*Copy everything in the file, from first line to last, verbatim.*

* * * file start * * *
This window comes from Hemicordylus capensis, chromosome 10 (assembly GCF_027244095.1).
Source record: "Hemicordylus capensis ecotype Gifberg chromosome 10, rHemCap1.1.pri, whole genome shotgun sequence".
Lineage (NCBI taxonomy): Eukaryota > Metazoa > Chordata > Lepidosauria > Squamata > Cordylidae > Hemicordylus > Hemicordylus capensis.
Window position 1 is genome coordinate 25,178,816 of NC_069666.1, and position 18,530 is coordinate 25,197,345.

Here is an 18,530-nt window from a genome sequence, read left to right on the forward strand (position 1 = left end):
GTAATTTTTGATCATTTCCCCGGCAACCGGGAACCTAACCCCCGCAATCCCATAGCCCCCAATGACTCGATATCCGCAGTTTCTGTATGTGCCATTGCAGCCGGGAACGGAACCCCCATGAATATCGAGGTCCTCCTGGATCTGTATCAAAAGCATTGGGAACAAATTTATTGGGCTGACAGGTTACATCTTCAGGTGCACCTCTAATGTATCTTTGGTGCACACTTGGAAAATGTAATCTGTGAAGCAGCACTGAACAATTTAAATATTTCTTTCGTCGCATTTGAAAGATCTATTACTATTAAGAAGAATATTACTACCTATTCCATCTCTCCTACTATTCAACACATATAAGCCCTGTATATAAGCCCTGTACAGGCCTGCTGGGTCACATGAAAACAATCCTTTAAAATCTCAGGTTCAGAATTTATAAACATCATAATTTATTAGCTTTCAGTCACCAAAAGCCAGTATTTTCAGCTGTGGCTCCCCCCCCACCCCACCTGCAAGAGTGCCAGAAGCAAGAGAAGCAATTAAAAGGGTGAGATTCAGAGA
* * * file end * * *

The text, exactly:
This window comes from Hemicordylus capensis, chromosome 10 (assembly GCF_027244095.1).
Source record: "Hemicordylus capensis ecotype Gifberg chromosome 10, rHemCap1.1.pri, whole genome shotgun sequence".
Lineage (NCBI taxonomy): Eukaryota > Metazoa > Chordata > Lepidosauria > Squamata > Cordylidae > Hemicordylus > Hemicordylus capensis.
Window position 1 is genome coordinate 25,178,816 of NC_069666.1, and position 18,530 is coordinate 25,197,345.

Here is an 18,530-nt window from a genome sequence, read left to right on the forward strand (position 1 = left end):
GTAATTTTTGATCATTTCCCCGGCAACCGGGAACCTAACCCCCGCAATCCCATAGCCCCCAATGACTCGATATCCGCAGTTTCTGTATGTGCCATTGCAGCCGGGAACGGAACCCCCATGAATATCGAGGTCCTCCTGGATCTGTATCAAAAGCATTGGGAACAAATTTATTGGGCTGACAGGTTACATCTTCAGGTGCACCTCTAATGTATCTTTGGTGCACACTTGGAAAATGTAATCTGTGAAGCAGCACTGAACAATTTAAATATTTCTTTCGTCGCATTTGAAAGATCTATTACTATTAAGAAGAATATTACTACCTATTCCATCTCTCCTACTATTCAACACATATAAGCCCTGTATATAAGCCCTGTACAGGCCTGCTGGGTCACATGAAAACAATCCTTTAAAATCTCAGGTTCAGAATTTATAAACATCATAATTTATTAGCTTTCAGTCACCAAAAGCCAGTATTTTCAGCTGTGGCTCCCCCCCCACCCCACCTGCAAGAGTGCCAGAAGCAAGAGAAGCAATTAAAAGGGTGAGATTCAGAGA